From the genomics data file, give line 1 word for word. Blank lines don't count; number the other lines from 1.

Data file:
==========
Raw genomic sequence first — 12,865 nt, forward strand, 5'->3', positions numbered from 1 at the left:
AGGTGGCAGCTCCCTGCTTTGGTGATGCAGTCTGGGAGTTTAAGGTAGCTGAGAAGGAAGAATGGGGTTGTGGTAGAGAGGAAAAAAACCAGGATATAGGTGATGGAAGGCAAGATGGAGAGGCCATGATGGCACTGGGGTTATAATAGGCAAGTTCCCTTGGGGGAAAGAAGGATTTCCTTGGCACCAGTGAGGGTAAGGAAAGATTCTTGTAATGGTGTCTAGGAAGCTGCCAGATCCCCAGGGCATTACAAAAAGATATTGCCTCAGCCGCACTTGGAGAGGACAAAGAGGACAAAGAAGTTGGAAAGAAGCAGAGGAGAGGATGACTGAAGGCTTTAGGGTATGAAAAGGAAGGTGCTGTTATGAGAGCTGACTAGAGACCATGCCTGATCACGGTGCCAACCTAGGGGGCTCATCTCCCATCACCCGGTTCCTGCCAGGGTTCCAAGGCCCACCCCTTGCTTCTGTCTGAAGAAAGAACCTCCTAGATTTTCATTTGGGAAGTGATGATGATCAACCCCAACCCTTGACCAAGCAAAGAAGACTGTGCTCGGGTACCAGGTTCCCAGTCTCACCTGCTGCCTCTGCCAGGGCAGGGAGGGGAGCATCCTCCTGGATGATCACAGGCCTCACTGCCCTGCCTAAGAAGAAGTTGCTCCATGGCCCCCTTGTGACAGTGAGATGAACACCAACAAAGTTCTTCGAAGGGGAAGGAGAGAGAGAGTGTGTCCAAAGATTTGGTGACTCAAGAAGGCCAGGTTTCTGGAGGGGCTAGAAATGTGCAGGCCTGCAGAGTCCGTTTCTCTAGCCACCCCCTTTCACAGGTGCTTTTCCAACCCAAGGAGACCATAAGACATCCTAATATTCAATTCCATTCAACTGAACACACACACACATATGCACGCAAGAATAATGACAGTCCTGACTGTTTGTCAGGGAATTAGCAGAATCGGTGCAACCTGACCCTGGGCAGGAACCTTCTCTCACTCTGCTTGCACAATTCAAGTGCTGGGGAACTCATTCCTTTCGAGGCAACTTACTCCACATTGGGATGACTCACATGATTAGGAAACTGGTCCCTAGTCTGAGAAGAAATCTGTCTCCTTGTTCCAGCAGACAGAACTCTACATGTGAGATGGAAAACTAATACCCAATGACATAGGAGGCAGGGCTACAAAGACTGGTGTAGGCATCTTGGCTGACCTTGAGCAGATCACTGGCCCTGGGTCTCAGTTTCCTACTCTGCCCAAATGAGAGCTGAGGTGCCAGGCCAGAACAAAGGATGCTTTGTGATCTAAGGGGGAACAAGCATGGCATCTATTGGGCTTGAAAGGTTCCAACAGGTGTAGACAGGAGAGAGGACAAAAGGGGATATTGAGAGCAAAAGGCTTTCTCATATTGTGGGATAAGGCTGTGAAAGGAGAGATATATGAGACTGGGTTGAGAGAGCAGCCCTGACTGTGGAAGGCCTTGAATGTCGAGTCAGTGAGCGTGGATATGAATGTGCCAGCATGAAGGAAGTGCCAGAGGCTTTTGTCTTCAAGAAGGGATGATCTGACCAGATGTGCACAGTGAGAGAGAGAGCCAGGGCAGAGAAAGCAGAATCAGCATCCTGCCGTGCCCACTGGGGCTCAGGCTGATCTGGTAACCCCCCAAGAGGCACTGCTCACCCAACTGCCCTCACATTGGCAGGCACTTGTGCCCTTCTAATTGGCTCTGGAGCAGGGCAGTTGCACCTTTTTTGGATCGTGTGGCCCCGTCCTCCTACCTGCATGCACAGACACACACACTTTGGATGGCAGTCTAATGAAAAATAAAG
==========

Raw genomic sequence first — 12,865 nt, forward strand, 5'->3', positions numbered from 1 at the left: